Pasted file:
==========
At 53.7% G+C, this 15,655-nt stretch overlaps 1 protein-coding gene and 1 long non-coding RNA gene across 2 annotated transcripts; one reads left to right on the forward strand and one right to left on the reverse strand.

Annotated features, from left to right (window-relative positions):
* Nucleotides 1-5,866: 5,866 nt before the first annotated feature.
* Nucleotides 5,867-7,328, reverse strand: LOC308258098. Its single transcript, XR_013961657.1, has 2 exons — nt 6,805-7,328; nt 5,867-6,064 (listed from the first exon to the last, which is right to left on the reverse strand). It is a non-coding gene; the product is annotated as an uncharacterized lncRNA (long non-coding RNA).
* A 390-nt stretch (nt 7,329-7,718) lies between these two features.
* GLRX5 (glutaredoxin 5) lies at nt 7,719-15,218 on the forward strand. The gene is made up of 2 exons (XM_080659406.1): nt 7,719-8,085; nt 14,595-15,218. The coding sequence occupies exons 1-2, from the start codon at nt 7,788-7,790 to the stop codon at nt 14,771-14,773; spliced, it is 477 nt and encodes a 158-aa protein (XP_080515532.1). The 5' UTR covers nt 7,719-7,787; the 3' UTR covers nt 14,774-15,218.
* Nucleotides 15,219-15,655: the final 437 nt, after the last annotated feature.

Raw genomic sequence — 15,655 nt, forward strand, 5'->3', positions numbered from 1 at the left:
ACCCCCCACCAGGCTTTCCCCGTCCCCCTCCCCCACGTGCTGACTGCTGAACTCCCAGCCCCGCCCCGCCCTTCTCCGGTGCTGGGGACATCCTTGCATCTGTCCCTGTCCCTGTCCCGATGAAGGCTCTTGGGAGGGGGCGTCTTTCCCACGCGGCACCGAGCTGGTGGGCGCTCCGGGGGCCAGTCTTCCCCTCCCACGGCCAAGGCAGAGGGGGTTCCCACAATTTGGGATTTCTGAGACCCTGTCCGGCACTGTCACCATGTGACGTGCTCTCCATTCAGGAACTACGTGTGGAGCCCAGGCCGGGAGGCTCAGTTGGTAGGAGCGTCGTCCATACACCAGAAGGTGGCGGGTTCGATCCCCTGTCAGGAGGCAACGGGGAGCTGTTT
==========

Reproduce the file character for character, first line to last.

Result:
At 53.7% G+C, this 15,655-nt stretch overlaps 1 protein-coding gene and 1 long non-coding RNA gene across 2 annotated transcripts; one reads left to right on the forward strand and one right to left on the reverse strand.

Annotated features, from left to right (window-relative positions):
* Nucleotides 1-5,866: 5,866 nt before the first annotated feature.
* Nucleotides 5,867-7,328, reverse strand: LOC308258098. Its single transcript, XR_013961657.1, has 2 exons — nt 6,805-7,328; nt 5,867-6,064 (listed from the first exon to the last, which is right to left on the reverse strand). It is a non-coding gene; the product is annotated as an uncharacterized lncRNA (long non-coding RNA).
* A 390-nt stretch (nt 7,329-7,718) lies between these two features.
* GLRX5 (glutaredoxin 5) lies at nt 7,719-15,218 on the forward strand. The gene is made up of 2 exons (XM_080659406.1): nt 7,719-8,085; nt 14,595-15,218. The coding sequence occupies exons 1-2, from the start codon at nt 7,788-7,790 to the stop codon at nt 14,771-14,773; spliced, it is 477 nt and encodes a 158-aa protein (XP_080515532.1). The 5' UTR covers nt 7,719-7,787; the 3' UTR covers nt 14,774-15,218.
* Nucleotides 15,219-15,655: the final 437 nt, after the last annotated feature.

Raw genomic sequence — 15,655 nt, forward strand, 5'->3', positions numbered from 1 at the left:
ACCCCCCACCAGGCTTTCCCCGTCCCCCTCCCCCACGTGCTGACTGCTGAACTCCCAGCCCCGCCCCGCCCTTCTCCGGTGCTGGGGACATCCTTGCATCTGTCCCTGTCCCTGTCCCGATGAAGGCTCTTGGGAGGGGGCGTCTTTCCCACGCGGCACCGAGCTGGTGGGCGCTCCGGGGGCCAGTCTTCCCCTCCCACGGCCAAGGCAGAGGGGGTTCCCACAATTTGGGATTTCTGAGACCCTGTCCGGCACTGTCACCATGTGACGTGCTCTCCATTCAGGAACTACGTGTGGAGCCCAGGCCGGGAGGCTCAGTTGGTAGGAGCGTCGTCCATACACCAGAAGGTGGCGGGTTCGATCCCCTGTCAGGAGGCAACGGGGAGCTGTTT